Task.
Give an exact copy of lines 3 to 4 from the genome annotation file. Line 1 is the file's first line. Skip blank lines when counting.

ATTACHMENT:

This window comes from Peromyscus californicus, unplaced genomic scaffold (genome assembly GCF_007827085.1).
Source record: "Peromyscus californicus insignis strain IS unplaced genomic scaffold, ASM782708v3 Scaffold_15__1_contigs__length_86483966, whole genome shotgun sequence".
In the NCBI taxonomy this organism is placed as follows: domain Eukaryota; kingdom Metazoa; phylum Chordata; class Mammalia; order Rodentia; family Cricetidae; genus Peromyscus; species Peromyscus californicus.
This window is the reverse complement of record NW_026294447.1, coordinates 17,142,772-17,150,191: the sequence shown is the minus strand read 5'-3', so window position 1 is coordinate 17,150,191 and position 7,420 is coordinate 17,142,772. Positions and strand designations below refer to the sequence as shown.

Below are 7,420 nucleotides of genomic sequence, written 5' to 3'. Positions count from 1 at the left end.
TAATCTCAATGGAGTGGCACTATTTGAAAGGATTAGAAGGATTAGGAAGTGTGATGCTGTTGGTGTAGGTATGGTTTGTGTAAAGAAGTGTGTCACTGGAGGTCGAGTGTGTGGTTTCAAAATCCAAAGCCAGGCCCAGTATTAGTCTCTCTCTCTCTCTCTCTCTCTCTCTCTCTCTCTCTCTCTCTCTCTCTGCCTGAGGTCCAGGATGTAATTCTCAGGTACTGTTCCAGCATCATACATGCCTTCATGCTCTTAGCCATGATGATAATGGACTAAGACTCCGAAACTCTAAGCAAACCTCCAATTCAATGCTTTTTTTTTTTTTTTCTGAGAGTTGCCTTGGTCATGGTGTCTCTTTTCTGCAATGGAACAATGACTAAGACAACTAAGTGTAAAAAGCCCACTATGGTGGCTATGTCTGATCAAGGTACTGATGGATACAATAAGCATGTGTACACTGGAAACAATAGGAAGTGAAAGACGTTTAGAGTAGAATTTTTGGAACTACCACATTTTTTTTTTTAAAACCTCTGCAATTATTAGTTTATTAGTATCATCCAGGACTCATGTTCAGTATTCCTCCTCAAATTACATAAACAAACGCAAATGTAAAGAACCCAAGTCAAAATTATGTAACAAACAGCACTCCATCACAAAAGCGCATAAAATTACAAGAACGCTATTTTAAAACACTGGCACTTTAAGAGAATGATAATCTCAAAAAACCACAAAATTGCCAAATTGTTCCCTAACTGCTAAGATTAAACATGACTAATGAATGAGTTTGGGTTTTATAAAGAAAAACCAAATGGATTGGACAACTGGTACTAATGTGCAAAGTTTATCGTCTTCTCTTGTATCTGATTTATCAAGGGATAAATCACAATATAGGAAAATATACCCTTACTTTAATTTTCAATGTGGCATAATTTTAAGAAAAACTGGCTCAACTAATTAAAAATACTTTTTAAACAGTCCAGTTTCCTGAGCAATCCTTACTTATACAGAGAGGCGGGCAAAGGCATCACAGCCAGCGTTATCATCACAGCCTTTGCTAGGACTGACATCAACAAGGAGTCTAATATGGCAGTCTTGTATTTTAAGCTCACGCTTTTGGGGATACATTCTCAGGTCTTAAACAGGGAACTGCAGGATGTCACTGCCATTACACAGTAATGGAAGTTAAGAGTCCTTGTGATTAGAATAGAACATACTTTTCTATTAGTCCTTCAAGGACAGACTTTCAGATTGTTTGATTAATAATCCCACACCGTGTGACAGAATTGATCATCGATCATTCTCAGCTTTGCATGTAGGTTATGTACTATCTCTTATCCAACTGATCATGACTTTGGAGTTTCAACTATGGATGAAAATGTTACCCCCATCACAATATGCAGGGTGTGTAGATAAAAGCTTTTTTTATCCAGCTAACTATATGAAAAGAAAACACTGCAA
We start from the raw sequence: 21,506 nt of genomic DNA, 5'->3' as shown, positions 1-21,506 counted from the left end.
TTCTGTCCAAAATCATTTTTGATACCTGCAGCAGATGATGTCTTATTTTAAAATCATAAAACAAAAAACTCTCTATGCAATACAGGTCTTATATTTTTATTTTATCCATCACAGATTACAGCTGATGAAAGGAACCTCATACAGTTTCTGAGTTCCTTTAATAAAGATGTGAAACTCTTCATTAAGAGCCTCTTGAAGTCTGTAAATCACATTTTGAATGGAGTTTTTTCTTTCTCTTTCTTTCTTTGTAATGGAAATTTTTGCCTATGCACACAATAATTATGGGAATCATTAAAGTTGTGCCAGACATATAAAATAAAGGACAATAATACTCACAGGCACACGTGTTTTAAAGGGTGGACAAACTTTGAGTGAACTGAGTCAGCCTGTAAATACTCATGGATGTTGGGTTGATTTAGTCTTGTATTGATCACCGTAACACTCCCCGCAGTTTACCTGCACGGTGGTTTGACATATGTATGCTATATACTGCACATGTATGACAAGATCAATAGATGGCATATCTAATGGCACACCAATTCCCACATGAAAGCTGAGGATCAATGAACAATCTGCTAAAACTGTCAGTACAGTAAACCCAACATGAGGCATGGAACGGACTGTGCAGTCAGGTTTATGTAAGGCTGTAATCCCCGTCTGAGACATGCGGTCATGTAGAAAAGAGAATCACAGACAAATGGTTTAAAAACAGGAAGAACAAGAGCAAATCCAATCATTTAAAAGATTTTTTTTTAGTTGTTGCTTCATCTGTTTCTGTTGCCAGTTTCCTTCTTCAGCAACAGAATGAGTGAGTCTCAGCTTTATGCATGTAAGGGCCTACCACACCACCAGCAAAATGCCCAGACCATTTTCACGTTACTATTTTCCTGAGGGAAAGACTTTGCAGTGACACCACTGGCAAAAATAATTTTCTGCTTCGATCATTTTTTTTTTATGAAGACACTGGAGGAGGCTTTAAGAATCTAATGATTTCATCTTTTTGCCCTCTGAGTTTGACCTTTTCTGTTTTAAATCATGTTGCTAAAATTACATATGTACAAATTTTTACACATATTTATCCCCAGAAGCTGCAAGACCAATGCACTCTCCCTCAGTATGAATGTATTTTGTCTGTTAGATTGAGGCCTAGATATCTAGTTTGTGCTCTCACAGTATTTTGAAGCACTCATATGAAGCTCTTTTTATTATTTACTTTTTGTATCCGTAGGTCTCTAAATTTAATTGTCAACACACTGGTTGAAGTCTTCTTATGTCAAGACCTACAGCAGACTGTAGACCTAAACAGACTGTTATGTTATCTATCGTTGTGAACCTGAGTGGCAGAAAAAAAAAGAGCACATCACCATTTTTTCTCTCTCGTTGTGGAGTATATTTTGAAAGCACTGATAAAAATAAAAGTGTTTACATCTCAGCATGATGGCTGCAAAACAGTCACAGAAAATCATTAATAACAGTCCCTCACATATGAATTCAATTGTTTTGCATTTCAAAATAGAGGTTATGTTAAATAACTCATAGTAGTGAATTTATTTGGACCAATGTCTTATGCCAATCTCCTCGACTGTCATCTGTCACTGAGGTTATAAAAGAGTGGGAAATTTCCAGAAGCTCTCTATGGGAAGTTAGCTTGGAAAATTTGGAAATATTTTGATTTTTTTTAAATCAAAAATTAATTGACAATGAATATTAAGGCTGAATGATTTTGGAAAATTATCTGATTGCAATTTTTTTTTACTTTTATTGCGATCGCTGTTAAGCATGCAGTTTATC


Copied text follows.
In the NCBI taxonomy this organism is placed as follows: domain Eukaryota; kingdom Metazoa; phylum Chordata; class Mammalia; order Rodentia; family Cricetidae; genus Peromyscus; species Peromyscus californicus.
This window is the reverse complement of record NW_026294447.1, coordinates 17,142,772-17,150,191: the sequence shown is the minus strand read 5'-3', so window position 1 is coordinate 17,150,191 and position 7,420 is coordinate 17,142,772. Positions and strand designations below refer to the sequence as shown.